A Movement toward Eastern Ethnocentric Art Education: The Value of Korean Art and Cultural Heritage

Article excerpt

In the interest of cultural diversity, Chalmers (1992) says that we have not done nearly enough to promote art and art education as a unifying element in a world fraught with division and yet which has a rich cultural diversity. Multicultural art learning can go beyond techniques, tools, and materials by positioning art as a powerful force in shaping peoples' visions of the world. Studio activities can be one way for students to express and show that vision. Durant (1996) mentions that learning to understand the art of various cultures and times, including our own, is not merely about facts and information, even though they are a necessary and even an essential part of inquiry. Garber (1995) believes that pluralistic, cross-cultural dialogue and understanding should be an important part of the contemporary art education agenda. Korean learning relies on art's ability and power to awaken and develop new levels of awareness and consciousness in all of us. Ultimately, learning is dependent on connections, relationships, and meanings.

Today's art education in East Asia focuses on Western ethnocentric or European ethnocentric art education. These practices reflect the tremendous effect American and European culture has had upon the art education of East Asia, including Korea. Globalization and the information-oriented society in which we live have changed the world. Like many Korean art educators, we realize that we are attached too much to the Western or European ethnocentric method of art education and thus ignore techniques of East Asian art education. This attachment results in an unbalanced view that is presented to students' about their own values and identities.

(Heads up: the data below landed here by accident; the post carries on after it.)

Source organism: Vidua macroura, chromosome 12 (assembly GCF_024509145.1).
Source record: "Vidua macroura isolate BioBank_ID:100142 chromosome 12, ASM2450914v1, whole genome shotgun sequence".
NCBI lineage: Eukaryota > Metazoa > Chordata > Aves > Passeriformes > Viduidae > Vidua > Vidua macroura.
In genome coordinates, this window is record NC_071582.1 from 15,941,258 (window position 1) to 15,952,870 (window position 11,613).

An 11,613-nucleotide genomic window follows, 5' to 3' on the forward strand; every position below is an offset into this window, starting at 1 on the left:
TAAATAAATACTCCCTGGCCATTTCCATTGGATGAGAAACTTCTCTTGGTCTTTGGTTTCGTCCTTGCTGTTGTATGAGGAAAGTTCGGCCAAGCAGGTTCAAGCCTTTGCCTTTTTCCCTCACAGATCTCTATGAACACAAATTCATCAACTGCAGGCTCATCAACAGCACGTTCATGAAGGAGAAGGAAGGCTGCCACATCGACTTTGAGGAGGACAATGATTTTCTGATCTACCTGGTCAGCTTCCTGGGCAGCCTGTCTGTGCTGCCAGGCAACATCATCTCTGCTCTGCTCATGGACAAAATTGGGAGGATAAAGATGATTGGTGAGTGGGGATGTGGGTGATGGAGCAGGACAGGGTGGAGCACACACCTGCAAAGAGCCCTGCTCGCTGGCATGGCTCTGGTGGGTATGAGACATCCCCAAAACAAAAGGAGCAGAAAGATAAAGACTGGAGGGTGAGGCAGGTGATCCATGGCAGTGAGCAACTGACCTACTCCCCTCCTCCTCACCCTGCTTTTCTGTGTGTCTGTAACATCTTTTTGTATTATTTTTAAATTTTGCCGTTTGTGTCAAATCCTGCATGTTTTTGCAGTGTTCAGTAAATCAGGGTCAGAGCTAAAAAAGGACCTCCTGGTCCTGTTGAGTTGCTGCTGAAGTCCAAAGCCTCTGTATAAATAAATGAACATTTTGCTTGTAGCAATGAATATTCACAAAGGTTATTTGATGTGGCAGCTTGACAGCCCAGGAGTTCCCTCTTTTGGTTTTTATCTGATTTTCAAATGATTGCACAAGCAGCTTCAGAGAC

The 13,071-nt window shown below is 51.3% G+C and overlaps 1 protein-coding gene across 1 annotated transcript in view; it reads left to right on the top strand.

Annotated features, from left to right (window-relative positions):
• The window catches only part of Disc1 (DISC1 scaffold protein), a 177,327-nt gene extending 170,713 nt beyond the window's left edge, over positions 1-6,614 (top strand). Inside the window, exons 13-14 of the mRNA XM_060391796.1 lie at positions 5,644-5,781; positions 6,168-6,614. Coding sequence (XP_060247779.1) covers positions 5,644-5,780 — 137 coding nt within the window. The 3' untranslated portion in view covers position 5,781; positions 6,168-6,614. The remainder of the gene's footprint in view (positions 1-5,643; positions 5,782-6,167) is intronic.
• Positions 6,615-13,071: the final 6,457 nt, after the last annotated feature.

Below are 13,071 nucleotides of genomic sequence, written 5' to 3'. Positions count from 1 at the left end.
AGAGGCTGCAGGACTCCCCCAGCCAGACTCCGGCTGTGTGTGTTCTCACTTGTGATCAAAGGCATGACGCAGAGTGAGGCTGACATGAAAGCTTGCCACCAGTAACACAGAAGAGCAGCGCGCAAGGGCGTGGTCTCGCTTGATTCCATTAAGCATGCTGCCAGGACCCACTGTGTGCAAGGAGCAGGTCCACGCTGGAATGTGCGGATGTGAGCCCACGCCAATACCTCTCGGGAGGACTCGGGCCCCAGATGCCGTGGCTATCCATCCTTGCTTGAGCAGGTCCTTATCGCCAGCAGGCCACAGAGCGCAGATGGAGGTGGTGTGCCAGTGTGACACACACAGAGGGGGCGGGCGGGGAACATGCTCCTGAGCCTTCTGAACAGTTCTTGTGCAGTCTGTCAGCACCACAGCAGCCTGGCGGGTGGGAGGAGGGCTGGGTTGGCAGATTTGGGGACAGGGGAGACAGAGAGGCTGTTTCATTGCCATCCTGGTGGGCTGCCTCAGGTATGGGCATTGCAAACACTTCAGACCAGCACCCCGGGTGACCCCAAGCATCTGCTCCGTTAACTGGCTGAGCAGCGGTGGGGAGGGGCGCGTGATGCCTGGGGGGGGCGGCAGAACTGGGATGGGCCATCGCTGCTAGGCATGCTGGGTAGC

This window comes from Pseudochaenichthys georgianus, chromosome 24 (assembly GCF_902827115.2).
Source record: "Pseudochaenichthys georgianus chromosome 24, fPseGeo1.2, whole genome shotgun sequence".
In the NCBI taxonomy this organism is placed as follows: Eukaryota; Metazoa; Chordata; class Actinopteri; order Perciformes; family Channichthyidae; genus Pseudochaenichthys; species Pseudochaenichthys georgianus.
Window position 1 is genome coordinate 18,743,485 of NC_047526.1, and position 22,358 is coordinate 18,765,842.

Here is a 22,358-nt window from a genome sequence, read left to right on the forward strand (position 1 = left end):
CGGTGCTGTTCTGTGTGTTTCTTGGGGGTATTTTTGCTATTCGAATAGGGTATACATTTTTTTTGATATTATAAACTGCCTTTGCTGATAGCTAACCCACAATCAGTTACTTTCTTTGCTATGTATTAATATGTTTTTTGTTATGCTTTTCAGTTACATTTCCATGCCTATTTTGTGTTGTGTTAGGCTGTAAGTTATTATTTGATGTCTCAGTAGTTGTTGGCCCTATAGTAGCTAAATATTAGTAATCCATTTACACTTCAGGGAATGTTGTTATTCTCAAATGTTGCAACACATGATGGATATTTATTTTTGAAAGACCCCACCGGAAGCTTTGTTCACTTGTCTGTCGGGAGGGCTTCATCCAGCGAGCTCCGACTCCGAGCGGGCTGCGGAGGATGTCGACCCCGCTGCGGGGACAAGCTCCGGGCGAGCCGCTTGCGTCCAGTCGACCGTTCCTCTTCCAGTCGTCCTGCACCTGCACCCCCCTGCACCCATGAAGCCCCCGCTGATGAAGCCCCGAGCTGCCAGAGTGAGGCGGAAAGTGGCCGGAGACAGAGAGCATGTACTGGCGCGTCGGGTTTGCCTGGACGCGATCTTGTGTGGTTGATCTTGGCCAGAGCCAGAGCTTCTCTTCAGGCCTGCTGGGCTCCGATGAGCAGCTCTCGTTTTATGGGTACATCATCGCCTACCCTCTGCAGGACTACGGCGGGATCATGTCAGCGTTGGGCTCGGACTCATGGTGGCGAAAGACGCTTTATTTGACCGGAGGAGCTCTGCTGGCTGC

Many articles on multicultural art education published in the 1990s have had an enormous influence on the diversity of art language, content, medium, design elements and principles, cultural context, and pedagogy for East Asian art education including Korean, Chinese, and Japanese. This article addresses (1) how the content of traditional Korean art reflects on art curricula from the view of a multicultural approach and, (2) how traditional Korean aesthetics can influence students' beliefs and identities.

The Inquiry and Inheritance of the Traditional Korean Philosophical Approach

The excellence of traditional Korean artworks has been created primarily out of its unique philosophy. In the Korean perspective, creating art allows the unification of man and nature, and the unification of subjectivity and objectivity, which in turn will lead to a diversity of individual expressions. Traditional Korean artworks often show spontaneity, serenity, and tranquility of expressions. These expressions often spring from an artist's selfless mind and self-awakening, a state of mind with no external influences and fully focused on the self.

Many artists pursue personal freedom through artistic activities. Spontaneous expression comes from the harmony of form, color, composition and space in a natural way. In general, all of these are the characteristics of traditional art in Korea. Many paintings depict trees, mountains and water. Nature and the universe are ever changing and Korean art tries to represent this. As does nature, paintings depict trees, mountains, and water to symbolize a harmonious life. To attain nature's essence and attune to the neutrality existing in nature, the artist needs to get rid of all thoughts from his or her mind. An artist must banish all thoughts and devote oneself to calmness and tranquility. In this way the artist can return to his or her own ultimate inner being. To be returned to one's own nature means to respond to one's true nature constantly. At this stage, the artist could reach the pure essence of his or her origin; the artist could experiment and express the essences of his or her nature more spontaneously.

Traditional Korean artists try to depict meaning and symbols through control of their expression. …